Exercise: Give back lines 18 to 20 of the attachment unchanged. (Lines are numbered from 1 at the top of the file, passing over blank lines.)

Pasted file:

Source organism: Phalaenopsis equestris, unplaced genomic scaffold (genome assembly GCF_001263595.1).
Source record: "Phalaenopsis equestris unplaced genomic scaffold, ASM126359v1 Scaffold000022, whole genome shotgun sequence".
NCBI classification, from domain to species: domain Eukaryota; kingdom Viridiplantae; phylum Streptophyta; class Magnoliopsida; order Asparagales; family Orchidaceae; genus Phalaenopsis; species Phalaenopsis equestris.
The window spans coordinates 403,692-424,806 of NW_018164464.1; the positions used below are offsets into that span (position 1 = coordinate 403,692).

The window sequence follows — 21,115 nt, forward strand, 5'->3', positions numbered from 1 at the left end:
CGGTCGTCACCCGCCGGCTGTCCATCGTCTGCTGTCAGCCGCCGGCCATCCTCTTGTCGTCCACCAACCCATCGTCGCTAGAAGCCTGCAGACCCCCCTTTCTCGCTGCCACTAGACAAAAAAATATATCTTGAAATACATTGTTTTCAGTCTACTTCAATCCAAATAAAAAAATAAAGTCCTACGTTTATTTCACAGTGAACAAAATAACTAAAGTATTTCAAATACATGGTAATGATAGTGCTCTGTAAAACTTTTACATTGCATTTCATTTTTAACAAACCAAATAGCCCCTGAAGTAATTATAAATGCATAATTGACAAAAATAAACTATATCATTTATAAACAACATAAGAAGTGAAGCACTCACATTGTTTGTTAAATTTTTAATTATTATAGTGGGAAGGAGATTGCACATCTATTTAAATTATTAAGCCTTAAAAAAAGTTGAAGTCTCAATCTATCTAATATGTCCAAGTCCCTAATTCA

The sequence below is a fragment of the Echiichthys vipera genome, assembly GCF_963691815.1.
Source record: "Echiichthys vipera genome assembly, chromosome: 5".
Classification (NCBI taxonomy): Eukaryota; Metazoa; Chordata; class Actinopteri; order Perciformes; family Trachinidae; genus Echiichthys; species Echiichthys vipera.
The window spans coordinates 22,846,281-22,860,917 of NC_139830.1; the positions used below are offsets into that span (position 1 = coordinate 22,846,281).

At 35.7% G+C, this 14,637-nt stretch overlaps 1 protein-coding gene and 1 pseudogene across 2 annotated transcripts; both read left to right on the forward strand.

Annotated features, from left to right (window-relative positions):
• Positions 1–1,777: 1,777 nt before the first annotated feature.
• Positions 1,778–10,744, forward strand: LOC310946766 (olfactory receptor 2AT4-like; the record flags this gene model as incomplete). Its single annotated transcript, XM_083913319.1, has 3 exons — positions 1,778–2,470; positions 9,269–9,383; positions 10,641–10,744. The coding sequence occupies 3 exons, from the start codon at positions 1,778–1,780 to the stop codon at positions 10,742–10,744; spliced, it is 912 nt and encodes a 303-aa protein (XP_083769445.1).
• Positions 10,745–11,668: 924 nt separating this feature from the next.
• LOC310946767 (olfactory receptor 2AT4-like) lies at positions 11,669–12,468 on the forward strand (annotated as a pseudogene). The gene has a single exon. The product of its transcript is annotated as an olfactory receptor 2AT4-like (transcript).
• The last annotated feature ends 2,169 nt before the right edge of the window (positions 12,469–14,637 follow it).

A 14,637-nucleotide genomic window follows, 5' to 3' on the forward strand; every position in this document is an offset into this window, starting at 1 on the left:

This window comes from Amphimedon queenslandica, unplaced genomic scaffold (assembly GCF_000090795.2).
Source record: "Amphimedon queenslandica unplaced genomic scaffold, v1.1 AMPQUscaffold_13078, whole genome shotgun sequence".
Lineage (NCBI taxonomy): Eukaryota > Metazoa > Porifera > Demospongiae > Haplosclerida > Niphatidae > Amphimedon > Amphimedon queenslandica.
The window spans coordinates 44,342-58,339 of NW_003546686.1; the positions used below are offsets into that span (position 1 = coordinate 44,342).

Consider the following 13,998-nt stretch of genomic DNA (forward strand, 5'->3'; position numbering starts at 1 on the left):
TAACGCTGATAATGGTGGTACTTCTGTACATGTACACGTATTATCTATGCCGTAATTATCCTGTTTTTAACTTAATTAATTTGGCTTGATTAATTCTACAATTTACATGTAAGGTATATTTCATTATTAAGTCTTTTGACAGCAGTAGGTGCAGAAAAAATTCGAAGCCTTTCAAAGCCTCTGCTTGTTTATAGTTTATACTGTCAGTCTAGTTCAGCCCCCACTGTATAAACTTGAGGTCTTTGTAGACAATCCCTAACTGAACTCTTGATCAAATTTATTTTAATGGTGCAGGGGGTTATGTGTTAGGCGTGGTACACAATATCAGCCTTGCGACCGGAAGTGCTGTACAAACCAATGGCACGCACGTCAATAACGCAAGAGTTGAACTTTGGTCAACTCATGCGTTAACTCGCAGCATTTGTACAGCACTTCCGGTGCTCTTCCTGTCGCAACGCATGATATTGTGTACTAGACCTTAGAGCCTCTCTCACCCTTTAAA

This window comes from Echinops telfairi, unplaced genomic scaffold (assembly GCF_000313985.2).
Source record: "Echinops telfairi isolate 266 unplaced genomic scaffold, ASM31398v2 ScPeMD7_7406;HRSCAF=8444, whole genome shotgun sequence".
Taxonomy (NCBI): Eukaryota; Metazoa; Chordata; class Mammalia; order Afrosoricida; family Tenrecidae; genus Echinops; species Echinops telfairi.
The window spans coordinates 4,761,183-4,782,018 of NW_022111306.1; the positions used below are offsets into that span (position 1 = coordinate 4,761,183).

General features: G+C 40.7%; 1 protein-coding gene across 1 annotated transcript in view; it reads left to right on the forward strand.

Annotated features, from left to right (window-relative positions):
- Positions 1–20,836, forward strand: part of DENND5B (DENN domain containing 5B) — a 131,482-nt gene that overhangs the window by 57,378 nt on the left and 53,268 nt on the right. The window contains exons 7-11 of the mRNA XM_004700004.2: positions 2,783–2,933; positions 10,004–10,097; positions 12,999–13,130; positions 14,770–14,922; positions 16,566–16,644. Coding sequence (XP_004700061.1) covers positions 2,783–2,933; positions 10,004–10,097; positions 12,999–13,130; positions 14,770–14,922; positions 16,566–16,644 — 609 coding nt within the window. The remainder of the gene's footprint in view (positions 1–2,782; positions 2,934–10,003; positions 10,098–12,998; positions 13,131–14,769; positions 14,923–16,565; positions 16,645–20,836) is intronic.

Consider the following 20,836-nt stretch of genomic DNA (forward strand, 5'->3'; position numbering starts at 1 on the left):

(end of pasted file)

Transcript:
A 14,637-nucleotide genomic window follows, 5' to 3' on the forward strand; every position in this document is an offset into this window, starting at 1 on the left:

This window comes from Amphimedon queenslandica, unplaced genomic scaffold (assembly GCF_000090795.2).
Source record: "Amphimedon queenslandica unplaced genomic scaffold, v1.1 AMPQUscaffold_13078, whole genome shotgun sequence".